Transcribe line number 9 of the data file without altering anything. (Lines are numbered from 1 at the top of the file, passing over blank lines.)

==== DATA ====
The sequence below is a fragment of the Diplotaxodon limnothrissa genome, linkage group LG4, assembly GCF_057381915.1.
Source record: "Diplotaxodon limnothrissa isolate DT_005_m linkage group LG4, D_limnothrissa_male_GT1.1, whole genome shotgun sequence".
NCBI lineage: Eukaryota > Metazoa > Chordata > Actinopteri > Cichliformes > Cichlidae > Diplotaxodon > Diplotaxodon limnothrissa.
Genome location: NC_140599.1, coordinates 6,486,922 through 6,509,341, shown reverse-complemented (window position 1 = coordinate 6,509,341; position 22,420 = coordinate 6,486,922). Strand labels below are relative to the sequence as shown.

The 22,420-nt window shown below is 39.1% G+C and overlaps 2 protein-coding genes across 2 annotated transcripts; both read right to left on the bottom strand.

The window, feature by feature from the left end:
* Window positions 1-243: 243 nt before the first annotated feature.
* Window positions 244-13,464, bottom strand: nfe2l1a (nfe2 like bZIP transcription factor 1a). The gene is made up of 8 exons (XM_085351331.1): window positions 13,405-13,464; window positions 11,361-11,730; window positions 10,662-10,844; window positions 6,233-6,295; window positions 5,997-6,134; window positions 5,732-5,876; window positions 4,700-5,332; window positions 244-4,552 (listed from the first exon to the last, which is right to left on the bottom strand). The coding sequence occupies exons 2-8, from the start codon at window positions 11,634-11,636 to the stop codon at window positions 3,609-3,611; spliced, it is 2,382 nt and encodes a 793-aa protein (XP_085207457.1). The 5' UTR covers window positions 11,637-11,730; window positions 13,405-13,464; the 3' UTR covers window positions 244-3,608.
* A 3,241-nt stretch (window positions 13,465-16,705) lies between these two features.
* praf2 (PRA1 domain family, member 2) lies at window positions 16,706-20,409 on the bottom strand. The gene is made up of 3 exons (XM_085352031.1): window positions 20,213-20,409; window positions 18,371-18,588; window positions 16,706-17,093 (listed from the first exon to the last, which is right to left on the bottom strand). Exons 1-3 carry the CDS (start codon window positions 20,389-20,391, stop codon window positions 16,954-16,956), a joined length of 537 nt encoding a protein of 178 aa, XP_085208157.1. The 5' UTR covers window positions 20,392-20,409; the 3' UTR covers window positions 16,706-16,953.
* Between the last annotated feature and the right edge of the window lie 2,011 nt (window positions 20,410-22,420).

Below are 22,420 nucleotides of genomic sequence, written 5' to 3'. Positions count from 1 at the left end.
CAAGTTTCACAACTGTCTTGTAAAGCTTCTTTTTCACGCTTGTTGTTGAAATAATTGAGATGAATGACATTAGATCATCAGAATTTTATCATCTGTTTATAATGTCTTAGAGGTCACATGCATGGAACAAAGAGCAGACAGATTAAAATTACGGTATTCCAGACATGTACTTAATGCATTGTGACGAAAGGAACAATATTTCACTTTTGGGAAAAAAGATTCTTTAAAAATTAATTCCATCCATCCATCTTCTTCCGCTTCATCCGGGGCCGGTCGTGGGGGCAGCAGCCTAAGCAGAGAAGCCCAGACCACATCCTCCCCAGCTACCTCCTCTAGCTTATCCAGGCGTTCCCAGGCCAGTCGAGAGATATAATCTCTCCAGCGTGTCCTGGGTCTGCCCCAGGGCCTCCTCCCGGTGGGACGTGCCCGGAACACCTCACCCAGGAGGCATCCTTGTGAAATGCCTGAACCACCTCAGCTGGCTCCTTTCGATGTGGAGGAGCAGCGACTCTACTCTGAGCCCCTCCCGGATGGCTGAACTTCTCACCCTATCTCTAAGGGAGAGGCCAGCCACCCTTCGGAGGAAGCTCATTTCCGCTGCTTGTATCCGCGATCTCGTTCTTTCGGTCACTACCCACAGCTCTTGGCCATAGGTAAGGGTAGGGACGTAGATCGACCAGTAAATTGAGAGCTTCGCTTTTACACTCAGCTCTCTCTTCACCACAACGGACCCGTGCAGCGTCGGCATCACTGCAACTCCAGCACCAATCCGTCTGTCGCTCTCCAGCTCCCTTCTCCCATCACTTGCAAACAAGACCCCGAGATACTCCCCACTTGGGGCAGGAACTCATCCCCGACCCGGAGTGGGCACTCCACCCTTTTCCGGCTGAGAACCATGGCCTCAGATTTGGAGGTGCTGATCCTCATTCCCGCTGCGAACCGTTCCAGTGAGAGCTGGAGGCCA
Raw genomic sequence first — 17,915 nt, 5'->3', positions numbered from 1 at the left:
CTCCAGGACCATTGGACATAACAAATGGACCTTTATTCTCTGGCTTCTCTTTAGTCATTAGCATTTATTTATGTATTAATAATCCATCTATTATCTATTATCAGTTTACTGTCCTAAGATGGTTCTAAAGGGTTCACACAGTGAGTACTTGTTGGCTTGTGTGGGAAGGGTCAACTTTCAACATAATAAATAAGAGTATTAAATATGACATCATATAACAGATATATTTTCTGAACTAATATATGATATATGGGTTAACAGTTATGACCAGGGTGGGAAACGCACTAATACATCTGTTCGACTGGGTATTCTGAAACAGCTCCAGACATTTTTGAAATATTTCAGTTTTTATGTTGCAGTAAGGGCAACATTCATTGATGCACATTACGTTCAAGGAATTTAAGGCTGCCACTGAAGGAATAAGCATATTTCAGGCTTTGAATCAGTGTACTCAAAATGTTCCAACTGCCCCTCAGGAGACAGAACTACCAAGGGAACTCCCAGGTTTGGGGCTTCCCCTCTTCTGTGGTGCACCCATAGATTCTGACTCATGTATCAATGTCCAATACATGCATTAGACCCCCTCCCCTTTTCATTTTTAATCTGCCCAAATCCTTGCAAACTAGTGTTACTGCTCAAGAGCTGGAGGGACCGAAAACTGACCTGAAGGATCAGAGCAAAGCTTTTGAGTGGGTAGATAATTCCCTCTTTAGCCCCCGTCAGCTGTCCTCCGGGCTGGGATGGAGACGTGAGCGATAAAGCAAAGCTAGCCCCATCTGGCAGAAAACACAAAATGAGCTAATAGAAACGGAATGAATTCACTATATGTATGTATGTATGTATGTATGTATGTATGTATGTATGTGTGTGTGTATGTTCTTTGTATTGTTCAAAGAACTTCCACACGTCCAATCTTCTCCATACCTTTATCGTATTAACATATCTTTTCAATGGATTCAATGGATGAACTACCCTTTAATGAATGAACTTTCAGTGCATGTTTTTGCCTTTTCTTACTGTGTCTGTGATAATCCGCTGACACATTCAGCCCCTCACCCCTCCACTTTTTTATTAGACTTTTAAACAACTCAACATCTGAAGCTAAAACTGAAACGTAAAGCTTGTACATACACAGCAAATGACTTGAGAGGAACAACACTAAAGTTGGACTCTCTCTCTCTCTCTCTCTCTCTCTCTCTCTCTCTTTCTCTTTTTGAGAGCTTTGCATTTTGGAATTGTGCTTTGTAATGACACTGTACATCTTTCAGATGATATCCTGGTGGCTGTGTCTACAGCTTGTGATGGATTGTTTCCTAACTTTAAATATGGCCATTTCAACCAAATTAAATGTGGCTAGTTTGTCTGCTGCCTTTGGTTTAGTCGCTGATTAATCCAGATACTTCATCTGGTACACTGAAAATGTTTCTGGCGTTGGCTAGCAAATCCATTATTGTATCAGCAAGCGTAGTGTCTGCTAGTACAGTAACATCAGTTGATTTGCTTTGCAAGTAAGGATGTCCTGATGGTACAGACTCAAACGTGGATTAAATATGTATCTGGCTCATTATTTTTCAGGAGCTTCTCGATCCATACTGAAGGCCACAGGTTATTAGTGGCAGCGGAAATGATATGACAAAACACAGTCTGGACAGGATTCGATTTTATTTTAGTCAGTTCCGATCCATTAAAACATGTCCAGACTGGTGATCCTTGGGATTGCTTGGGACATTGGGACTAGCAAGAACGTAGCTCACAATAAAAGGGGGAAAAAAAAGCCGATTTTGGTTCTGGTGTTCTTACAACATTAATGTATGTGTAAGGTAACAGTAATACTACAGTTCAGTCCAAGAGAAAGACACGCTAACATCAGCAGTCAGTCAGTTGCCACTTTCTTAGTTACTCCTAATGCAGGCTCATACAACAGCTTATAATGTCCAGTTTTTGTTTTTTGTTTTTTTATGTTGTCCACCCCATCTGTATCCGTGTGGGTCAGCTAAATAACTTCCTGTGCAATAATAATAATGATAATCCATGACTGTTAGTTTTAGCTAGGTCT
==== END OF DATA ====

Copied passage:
* A 3,241-nt stretch (window positions 13,465-16,705) lies between these two features.